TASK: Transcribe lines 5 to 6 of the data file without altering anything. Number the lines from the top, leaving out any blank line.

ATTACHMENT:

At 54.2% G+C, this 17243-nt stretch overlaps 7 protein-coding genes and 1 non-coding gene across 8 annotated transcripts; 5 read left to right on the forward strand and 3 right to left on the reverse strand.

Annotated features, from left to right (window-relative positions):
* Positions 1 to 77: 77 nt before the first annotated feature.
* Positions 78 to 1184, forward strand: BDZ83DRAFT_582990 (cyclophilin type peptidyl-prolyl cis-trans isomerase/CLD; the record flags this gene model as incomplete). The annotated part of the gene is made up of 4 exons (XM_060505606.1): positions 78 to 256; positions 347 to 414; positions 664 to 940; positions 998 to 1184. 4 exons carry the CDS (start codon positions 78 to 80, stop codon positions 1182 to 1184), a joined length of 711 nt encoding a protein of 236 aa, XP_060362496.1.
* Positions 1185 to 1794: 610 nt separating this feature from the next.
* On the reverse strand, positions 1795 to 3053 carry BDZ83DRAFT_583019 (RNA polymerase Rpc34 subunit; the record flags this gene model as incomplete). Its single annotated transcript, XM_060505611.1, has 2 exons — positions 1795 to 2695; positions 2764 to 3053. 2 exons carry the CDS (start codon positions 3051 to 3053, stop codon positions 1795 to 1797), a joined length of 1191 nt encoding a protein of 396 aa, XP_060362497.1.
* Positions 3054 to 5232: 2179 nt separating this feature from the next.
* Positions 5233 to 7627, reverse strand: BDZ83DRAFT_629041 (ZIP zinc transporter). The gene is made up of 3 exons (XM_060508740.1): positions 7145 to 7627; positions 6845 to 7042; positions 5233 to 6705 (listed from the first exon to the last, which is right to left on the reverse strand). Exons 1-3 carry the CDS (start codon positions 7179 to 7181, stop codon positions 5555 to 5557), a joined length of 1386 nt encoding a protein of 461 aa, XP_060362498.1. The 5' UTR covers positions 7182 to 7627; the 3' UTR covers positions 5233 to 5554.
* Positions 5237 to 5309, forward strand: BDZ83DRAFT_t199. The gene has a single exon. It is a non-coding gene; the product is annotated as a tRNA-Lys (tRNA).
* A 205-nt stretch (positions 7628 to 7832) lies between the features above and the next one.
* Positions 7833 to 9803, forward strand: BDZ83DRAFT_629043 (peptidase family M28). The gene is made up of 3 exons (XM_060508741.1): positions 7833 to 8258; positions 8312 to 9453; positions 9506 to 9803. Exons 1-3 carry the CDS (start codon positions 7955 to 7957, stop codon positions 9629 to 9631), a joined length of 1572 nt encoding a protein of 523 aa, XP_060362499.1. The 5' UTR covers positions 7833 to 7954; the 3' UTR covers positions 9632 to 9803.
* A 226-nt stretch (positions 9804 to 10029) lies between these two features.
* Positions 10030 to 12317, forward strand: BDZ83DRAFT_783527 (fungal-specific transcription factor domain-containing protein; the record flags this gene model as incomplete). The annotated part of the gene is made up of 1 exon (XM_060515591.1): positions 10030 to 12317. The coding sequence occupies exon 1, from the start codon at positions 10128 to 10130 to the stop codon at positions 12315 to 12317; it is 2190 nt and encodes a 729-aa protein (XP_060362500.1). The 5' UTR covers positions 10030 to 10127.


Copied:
* Positions 1185 to 1794: 610 nt separating this feature from the next.
* On the reverse strand, positions 1795 to 3053 carry BDZ83DRAFT_583019 (RNA polymerase Rpc34 subunit; the record flags this gene model as incomplete). Its single annotated transcript, XM_060505611.1, has 2 exons — positions 1795 to 2695; positions 2764 to 3053. 2 exons carry the CDS (start codon positions 3051 to 3053, stop codon positions 1795 to 1797), a joined length of 1191 nt encoding a protein of 396 aa, XP_060362497.1.